Martin Luther King Day. That man died so that we could have a day off school, so be grateful. I enjoyed sleeping today, and feeling a bit better appetite-wise. And I did a lot of work. And then I went to see Walk the Line (**). This follow up to last year's vastly superior Ray feels oddly substanceless and disengaged. The music is good, and the fact the actors do their own singing is quite amazing, but I can't help feeling like this is a stunt, rather than an integrated part of the movie. For that matter, the concert scenes are well-filmed, stylish, with a good sense of the electric feel of the age. But what happens off stage should be the bulk of the drama, and here it pales in comparison to the vitality and chemistry. While it seems to go through the motions of necessary biopic elements rather half-heartedly, it comes up with nothing fresh to offer in their place. The film opens well with pulsing music and Johnny Cash lost in thought, then flashbacks for the movie to the tragic loss of his brother. The ensuing grief isn't shown on screen. Brother Jack dies, and we flash forward a number of years. What this is supposed to do is prevent closure, I reckon, but all that happens is we're shifted away from the emotional lynchpin of the story, given no context into which the grief is supposed to come but doesn't. Similar scenes are oddly displaced as well: we know Johnny has a drug addiction, but no one seems to do anything, and at no point does he really go through recovery (except one sweaty night right at the end). The sum of all this is that these feel like subplots, with no ongoing plot to connect them, engage with, or give us a reason to stay. The one plot element which works winningly is the love story, in part from the breezy, enjoyable nature, the playing off of the concerts, and Reese Witherspoon's delightfull bright, subtle performance. As a woman thrust into the spotlight almost permanently, she finds a careful way to show and mask simultaneously thoughts rippling below the surface without breaking too much. It's not a case of a good woman compelling Johnny to stick around, but rather the audience. Then afterwards, a long long Work Holiday meeting. We're doing work! We're throwing a beach party! I made a sign! And clever punny subtitles with Megan for all the jobs! Then, I did more work.
Road trip, or rather day trip. Claire, Natalie, Christina, John, and I piled into a car and drove off to Clare, Michigan for Claire's birthday. The drive had good music of various sorts and an episode of This American Life. I did some reading, part of a crossword I finished later on tonight (silent E theme: eg. What you find in a prison library: PROSEANDCONS), and chatted with the fine company. In Clare, we had brunch at the local hotel, which was decent, and looked at a lot of shops. The hig points were the boot/hunter gear/biker gear/fabric store (I swear!) and the antique store with WWI-era postcards of cute love scenes with text like "I find you most agreeable" or "Between Love and Duty!" Very excellent, if a little long after the 5th or 6th store. The evening was spent doing stuff like cleaning the bathroom and doing work which I ought to have done earlier. But it's good to get out every now and then, even if it's to small cutesy Irish/Amish Michigan towns.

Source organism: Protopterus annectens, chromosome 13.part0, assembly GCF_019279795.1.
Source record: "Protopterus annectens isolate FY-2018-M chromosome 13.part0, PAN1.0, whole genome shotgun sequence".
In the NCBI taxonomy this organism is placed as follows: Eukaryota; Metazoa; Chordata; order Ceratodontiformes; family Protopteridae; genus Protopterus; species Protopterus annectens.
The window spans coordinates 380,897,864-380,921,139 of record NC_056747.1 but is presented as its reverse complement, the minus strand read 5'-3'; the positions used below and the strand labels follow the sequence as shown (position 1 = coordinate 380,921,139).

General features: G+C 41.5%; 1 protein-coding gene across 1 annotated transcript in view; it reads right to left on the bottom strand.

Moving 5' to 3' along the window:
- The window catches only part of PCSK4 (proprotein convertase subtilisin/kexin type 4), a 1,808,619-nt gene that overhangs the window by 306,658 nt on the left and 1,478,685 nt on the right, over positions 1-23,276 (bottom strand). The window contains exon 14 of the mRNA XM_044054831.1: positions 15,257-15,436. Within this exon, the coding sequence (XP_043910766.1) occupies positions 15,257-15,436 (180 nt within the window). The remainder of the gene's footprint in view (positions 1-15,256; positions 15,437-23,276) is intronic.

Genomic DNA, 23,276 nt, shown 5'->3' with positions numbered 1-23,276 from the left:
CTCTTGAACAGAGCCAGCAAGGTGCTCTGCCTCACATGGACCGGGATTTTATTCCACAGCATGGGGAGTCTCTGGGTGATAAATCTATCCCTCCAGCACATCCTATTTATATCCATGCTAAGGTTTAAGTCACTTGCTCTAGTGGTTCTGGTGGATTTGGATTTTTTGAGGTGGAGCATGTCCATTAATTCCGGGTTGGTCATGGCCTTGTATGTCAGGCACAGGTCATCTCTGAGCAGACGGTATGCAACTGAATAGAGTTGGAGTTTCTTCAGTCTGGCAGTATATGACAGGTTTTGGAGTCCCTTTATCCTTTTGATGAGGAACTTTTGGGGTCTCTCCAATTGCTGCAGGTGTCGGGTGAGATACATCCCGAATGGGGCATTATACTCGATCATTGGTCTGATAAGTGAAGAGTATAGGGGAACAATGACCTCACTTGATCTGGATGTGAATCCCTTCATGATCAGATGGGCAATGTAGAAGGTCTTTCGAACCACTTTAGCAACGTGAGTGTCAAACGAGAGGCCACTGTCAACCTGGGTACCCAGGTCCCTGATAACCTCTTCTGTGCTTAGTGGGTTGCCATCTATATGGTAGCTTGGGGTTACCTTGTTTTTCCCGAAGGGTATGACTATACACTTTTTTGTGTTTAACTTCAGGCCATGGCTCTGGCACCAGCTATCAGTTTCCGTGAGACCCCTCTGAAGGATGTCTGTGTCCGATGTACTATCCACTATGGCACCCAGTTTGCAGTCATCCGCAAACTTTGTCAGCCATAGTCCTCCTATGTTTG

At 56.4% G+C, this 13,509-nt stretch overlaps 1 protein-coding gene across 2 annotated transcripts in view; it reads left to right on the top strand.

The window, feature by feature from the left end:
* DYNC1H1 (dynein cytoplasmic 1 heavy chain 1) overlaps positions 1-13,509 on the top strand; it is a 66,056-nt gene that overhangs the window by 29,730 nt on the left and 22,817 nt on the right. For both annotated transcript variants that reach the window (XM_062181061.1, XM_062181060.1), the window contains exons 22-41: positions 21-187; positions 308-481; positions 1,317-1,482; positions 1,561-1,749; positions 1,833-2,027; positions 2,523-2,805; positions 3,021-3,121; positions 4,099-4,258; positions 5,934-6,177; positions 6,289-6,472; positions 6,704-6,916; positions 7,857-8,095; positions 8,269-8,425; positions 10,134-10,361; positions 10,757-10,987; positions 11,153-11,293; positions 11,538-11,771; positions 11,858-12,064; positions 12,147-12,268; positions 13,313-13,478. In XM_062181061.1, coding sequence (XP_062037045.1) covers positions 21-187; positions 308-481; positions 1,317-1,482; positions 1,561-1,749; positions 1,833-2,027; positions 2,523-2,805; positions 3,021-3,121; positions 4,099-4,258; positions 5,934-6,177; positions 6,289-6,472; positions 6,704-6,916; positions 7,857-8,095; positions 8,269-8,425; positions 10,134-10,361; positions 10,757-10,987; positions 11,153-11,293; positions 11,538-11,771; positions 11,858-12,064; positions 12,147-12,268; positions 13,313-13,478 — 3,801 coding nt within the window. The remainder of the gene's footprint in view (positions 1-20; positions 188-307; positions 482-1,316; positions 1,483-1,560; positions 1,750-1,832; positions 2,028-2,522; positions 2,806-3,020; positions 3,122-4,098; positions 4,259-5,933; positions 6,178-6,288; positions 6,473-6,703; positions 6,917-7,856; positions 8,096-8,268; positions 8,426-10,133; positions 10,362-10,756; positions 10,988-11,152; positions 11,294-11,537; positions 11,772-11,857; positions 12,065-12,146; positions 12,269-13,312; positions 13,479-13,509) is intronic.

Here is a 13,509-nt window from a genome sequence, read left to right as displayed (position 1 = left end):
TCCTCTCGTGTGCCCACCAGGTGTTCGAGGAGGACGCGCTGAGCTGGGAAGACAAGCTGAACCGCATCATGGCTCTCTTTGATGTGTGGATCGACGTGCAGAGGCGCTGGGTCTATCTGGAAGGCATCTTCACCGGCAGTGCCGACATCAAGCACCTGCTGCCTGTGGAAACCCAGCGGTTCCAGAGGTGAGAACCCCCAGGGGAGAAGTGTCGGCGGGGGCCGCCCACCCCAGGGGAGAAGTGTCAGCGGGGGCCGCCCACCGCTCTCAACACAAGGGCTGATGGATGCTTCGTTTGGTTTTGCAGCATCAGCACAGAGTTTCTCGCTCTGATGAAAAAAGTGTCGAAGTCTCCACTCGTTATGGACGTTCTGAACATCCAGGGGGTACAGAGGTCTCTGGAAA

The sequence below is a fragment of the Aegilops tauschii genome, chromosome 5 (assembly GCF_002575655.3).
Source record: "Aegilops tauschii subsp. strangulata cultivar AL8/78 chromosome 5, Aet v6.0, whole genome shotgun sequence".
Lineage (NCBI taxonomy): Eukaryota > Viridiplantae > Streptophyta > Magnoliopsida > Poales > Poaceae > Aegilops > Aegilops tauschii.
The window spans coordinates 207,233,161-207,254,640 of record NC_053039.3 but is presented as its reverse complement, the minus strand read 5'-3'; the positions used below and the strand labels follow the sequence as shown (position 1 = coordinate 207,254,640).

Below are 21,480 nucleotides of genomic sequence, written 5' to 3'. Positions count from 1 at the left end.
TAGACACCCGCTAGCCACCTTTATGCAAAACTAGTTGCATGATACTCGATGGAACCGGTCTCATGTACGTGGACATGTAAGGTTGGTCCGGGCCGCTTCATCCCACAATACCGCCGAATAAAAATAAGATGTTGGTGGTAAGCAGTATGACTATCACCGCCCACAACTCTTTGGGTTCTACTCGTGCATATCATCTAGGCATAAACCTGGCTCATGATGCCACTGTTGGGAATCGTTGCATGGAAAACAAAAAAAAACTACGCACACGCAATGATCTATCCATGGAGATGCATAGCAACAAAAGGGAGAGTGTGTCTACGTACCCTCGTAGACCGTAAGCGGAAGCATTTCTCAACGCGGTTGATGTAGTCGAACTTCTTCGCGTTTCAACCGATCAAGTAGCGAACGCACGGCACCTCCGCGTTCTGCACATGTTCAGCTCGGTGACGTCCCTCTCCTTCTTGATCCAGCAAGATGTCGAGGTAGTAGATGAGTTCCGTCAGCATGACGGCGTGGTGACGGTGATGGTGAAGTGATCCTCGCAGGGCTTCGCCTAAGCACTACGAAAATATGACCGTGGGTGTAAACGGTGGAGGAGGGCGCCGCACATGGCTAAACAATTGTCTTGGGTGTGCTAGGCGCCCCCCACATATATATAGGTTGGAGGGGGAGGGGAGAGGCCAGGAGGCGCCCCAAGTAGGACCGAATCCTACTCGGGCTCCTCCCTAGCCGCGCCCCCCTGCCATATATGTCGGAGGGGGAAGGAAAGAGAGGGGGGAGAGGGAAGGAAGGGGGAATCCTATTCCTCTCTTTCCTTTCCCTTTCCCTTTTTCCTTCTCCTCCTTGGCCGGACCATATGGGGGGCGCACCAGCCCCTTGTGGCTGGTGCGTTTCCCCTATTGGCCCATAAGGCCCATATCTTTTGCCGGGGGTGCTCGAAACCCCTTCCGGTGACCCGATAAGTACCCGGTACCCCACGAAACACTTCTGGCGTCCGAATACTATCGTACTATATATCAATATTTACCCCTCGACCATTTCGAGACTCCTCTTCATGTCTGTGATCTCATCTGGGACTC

Sunday, January 15, 2006
Up nice and late, and instead of work, watching The Five Obstructions (****). It's a fascinating game in which Lars von Trier challenges his mentor Jorgen Leth to remake a short, esoteric film he made called The Perfect Human. What follows is an ingenious puzzle-solving look at art and its construction. As vonTrier makes more and more challenges to the film of various natures, Leth finds an absurd pleasure in finding ways around them. There's a pure pleasure of watching two directors battle it out. Every resultant film is suprisingly elegant. Sometimes vonTrier is pleased and surprised by the outcome. Once he is angry that the film is not what he specified, and an argument ensues. What a film like this forces you to think about is layers of interpretation, authorship and ownership, and the control we exercise over our art. the final film is penned by vonTrier itself, and loops back to add another layer of understanding to the film we've been seeing. Recommended for those fascinated by filmmaking and all its sly entanglements. After the movie, dinnercooking. We set off the fire alarm. At one point, I noticed that we should turn on the exhaust fan. It wouldn't work. I looked for someone else who could figure it out. Of course, i found no one. However, once the fire alarm goes off, *everybody* shows up suddenly in the kitchen. Well, the meal finished eventually, and then I came here and did French, because that's the kind of fun I lead. Maybe darcy's goodbye party is still going on. I'll go home now.
It's national blame someone else day. Convenient, as I did make a sizeable mistake. I got up and finished my 502 paper more easily than expected. So I dabbled a bit with that until it was time to go to section, where I was quickly reminded that I missed the weekly GSI meeting (new) before lecture, which I obviously could have gotten to and foregone the minor things on my paper. Ah well. We met afterwards, he didn't seem overly upset, and I'll hopefully have this imbedded in my mind now. Then I went and signed for my room for next year (yay!), and got Charlie Chaplin movies out of the library, and finished the Chaplin book. Now I'll actually write the damn paper (maybe). After a pretty crappy dinner, I talked with Kira for a bit, and then got roped into going to the Cavern, a local club, with Jeremy and John. I did French homework for the first hour or so, and then later we wandered, looked at people, and danced some to a pretty good reggae band. Unlike John and Jeremy, I don't need alcohol to dance. Not that it hurts, mind you. The weather was crappy snow/sleet/wind, but it was warm inside, and rather enjoyable, so good work yout wo at talking me into going.